It is worth mentioning here that most of the UK rules for email marketing (as covered by the Privacy and Electronics Communications (EC Directive) Regulations 2003 – commonly known as PECR) do not apply to B2B communications. But, and it’s a big but, many of the organisations in the delivery chain are not UK companies, they don’t understand the distinction between B2B and B2C, or choose to ignore it. In addition there are organisations like Spam Haus, self-appointed guardians of electronic communications that are trying to stop any and all unsolicited emails irrespective of what the law actually says.
As a general rule of thumb you won’t go wrong if you only send to business email addresses (avoid Hotmail or Gmail accounts) and wherever possible make sure what you are promoting is relevant to that business.
This begins with the subject line – needs to be short and snappy and relevant to the content
The default setting on most email systems is ‘disable images’ so your email should contain plain text version of the content and ideally a link to URL where they can see the email in full in case the recipient can’t enable images. Similarly you should avoid including images or attaching them to your email – because of the size, these have the effect of slowing down the whole process and increasing the chance they will be rejected by the recipient, better to have them hosted.
Keep the email short and to the point – if you need to have lots of information and/or images provide a link from within the email. If you’re sending something like a newsletter only include the briefest detail, perhaps an image and the first sentence or two from each article. Space is at a premium on email windows so put all the important stuff at the top!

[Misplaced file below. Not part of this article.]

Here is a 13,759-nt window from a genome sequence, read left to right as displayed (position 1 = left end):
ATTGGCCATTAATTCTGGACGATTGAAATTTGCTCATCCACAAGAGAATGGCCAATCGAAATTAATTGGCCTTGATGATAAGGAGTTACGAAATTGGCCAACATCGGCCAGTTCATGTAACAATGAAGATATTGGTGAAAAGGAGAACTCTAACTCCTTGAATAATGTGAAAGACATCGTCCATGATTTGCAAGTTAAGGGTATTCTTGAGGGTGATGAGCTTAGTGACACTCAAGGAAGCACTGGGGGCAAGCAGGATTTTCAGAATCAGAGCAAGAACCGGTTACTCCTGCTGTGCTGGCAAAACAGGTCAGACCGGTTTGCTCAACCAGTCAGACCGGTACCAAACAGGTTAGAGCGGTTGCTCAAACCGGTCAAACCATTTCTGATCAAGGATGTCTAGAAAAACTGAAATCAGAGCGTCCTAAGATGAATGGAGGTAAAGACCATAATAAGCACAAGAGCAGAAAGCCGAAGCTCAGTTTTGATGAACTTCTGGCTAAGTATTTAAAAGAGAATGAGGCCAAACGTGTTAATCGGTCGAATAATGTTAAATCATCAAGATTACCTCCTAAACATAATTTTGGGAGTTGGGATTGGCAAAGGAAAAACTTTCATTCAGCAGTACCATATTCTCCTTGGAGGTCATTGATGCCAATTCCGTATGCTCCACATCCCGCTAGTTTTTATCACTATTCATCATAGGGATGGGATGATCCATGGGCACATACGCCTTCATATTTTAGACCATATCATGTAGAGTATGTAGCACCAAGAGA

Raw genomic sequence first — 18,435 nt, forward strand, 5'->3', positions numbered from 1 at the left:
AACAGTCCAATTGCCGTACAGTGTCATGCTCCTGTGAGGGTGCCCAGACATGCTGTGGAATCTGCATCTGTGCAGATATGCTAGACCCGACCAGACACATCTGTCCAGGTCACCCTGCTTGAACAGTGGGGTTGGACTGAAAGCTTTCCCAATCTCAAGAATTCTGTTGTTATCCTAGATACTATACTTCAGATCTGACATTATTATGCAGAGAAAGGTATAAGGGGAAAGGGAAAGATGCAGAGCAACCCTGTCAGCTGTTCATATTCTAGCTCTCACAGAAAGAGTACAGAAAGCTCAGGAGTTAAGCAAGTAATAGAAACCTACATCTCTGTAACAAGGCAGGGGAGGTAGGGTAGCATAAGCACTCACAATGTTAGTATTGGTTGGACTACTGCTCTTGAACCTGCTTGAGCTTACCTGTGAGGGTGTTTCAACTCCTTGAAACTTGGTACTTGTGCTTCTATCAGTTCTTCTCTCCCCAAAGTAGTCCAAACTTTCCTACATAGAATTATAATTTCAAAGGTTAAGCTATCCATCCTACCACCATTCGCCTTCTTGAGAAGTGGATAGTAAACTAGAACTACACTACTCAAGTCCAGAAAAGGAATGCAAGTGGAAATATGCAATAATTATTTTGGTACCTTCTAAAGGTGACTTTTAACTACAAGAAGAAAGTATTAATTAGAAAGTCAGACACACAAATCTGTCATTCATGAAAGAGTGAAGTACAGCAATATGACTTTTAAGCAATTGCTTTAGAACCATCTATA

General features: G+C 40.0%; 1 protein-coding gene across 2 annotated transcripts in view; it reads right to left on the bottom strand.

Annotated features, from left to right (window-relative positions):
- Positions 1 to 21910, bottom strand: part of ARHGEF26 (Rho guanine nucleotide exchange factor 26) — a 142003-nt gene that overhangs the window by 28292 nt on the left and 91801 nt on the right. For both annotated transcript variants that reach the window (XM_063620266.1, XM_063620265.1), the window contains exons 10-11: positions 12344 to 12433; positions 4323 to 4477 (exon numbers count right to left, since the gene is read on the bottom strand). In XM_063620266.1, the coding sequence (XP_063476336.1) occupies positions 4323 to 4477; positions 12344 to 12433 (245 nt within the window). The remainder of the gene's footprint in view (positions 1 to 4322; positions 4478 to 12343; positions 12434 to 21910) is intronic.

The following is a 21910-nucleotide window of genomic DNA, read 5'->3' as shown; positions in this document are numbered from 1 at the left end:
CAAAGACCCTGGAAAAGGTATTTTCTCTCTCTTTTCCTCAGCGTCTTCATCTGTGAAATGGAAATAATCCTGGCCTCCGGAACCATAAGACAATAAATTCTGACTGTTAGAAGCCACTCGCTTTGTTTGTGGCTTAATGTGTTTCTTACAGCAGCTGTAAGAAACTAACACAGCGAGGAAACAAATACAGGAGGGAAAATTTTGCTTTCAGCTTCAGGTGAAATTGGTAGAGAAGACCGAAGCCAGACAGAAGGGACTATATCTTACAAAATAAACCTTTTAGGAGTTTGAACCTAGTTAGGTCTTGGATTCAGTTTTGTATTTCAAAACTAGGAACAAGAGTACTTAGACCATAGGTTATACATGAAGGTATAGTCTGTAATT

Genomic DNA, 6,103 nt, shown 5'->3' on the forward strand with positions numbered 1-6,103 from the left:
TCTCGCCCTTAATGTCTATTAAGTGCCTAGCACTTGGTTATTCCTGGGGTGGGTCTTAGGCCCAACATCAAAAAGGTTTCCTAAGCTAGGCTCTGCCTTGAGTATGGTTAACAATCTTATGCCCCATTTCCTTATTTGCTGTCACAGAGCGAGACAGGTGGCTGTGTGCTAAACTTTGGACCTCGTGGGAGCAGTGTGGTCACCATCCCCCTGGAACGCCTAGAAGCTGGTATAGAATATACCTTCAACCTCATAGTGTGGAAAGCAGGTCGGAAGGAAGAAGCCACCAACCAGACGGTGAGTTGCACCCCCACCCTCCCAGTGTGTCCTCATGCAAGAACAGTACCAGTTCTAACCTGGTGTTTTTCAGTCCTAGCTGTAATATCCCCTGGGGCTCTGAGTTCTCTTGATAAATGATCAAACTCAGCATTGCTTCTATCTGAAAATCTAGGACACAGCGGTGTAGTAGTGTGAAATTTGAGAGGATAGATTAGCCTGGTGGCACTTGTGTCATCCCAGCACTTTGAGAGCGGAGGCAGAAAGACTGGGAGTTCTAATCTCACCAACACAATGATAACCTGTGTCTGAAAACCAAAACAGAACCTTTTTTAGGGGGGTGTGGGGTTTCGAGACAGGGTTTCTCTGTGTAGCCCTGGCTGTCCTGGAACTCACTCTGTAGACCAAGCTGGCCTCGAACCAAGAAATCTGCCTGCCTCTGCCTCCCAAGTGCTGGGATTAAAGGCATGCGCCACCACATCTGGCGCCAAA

Video is a very effective way of engaging with the recipient. A still image from the video, clearly marked as such, will encourage people to read your email and click through to the film. Studies suggest a four-times higher open rate when video is involved.
PECR rules require a clear and easy way to request to be unsubscribed from mailing lists. You must also clearly identify the name of the organisation sending the email, a website and company registration number, if you have one.
Call to Action
How many emails go out with no clear call to action, ie phone this number, email or click here. If you are directing them to a website make sure the link is correct and they go through to a relevant page.
Often difficulties or delays in making changes to a website can slow down the whole project. Consider using a mini/micro website as landing pages or social media.
As I said earlier if you send emails you will sooner, or later, have to deal with complaints, so best be prepared with a simple procedure to register and if necessary escalate issues. You should have a copy of this available to send to the complainant along with your data protection policy.
From experience we have found it counter-productive to argue with complainants about what does, or does not constitute Spam. If they are upset simple apologise and remove them from the list and be careful to make sure they are on an exclusion list for future campaigns.